Effects of stimulus intensity on response acquisition and generalization in a behavioral task with humans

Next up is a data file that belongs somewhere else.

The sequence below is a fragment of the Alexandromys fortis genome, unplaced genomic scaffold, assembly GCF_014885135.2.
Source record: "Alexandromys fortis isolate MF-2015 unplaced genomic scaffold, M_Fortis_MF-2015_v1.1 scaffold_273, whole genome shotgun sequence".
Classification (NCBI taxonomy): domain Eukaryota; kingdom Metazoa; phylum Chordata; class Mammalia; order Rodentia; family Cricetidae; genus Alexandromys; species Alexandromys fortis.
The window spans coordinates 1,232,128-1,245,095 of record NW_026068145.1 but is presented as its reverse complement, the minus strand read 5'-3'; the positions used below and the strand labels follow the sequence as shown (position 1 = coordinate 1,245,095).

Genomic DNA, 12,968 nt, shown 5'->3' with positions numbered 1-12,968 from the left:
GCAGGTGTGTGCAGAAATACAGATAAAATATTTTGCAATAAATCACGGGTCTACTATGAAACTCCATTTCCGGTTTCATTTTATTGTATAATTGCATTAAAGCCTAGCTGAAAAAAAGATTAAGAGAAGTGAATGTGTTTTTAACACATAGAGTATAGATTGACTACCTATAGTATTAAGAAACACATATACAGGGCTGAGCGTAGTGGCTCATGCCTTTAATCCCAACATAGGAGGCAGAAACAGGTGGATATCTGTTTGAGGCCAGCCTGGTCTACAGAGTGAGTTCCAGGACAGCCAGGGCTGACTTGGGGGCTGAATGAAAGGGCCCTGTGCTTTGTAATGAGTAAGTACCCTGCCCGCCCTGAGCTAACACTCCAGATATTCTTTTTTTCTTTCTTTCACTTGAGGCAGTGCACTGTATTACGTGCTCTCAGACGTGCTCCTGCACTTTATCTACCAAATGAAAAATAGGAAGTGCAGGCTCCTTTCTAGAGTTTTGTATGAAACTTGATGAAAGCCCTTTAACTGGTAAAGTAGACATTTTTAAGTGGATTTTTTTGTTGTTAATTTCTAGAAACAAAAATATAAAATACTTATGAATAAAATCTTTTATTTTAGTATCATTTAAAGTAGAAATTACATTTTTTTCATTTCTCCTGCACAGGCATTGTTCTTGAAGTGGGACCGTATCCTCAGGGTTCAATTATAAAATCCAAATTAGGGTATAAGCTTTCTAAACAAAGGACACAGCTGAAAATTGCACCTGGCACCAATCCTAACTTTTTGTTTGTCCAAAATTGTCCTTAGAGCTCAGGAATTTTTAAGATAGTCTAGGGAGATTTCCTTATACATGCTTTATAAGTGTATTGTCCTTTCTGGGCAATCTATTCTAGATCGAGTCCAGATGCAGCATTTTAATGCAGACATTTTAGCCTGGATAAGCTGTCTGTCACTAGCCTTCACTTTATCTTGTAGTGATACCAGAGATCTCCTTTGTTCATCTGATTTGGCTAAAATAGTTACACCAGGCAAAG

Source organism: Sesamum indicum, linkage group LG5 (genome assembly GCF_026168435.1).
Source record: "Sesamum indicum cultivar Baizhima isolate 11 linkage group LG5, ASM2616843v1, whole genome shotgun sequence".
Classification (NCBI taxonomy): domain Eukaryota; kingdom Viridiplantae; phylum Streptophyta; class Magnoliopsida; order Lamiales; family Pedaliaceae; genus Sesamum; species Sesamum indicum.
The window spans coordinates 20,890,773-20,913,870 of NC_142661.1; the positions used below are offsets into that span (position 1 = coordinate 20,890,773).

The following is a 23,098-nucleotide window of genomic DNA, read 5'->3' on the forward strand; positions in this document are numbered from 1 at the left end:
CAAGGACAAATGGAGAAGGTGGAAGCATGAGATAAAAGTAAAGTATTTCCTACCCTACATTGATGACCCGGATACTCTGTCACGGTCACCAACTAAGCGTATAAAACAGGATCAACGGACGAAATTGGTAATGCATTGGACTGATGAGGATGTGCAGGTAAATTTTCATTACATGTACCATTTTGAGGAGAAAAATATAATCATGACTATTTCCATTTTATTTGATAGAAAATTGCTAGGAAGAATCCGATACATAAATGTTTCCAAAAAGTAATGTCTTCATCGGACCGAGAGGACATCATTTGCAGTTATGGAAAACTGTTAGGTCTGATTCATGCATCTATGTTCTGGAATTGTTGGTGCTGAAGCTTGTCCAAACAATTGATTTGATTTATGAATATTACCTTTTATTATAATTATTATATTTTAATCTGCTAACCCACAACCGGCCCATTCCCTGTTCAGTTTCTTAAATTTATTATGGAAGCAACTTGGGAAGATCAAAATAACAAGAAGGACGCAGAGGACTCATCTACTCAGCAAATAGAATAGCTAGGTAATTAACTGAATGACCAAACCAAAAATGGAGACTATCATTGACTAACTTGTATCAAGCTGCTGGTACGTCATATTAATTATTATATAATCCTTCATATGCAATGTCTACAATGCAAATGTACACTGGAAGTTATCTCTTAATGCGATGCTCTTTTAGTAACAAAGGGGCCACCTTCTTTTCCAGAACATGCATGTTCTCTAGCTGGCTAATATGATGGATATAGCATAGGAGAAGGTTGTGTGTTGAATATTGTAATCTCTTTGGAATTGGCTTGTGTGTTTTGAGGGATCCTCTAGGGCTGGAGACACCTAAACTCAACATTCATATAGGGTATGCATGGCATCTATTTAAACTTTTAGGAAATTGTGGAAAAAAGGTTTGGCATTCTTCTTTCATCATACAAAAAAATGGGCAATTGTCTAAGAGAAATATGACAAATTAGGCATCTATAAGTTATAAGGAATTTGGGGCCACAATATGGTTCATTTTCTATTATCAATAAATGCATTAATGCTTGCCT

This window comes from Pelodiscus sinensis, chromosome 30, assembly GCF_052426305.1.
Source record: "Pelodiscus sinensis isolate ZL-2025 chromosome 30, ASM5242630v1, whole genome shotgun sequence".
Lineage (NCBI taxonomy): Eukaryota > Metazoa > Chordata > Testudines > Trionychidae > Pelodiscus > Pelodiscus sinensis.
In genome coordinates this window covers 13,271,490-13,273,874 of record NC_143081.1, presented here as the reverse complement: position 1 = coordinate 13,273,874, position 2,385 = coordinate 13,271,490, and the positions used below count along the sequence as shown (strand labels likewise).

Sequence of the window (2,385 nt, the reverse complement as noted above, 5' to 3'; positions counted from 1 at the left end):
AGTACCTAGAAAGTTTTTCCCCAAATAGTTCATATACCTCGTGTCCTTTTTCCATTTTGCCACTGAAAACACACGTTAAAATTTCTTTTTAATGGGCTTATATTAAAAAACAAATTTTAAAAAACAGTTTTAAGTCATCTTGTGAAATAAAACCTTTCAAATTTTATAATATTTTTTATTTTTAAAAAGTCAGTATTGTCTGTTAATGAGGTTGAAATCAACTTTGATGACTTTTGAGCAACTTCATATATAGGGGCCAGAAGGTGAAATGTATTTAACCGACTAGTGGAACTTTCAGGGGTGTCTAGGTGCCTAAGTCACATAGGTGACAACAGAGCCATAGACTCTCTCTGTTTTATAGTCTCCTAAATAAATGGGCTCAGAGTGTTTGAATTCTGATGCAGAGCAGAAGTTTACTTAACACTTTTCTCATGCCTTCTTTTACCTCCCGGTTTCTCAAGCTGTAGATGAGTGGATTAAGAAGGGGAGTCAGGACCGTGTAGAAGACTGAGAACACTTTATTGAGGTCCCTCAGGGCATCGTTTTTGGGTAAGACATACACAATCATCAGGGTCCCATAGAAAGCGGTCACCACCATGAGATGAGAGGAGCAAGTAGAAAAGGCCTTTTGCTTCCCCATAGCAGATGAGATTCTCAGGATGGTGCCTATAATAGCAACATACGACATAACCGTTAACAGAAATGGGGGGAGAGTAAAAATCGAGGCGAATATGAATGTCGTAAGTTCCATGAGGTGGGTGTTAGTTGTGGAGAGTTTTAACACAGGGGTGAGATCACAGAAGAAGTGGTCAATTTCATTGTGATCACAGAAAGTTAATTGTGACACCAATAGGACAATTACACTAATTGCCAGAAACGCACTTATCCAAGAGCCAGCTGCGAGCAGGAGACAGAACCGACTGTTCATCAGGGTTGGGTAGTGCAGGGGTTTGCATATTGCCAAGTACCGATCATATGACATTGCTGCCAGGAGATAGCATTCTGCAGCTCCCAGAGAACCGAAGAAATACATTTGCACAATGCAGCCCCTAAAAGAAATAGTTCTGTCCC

We reviewed the literature on the relationship between conditioned stimulus (CS) intensity and conditioned response (CR) strength. Overall, studies indicate that both variables are positively related, however, such a relation has seldom been found in humans, especially when between-subjects designs are used. Moreover, in humans, the effect has only been investigated using auditory CSs in galvanic skin response and eyelid conditioning procedures. By using a videogame task, we assessed the relationship between CS intensity and the CR along two conditioning phases in human participants. In phase 1, participants were trained to respond to a light that signaled an imminent spaceship attack. The light could be bright or dim (between-groups). In phase 2, the alternate stimulus was used. The intensity had no effect on phase 1 but had a small effect in phase 2, after participants had the opportunity to compare both stimulus intensities. An assessment of the shift that occurred between phases showed a slight generalization decrement only in the bright-to-dim group, allowing some room for improvement during phase 2 in that group. The absence of a decrement with the stimulus shift in the dim-to-bright group could be ascribed to the bright stimulus having energizing properties that compensate for the decrement.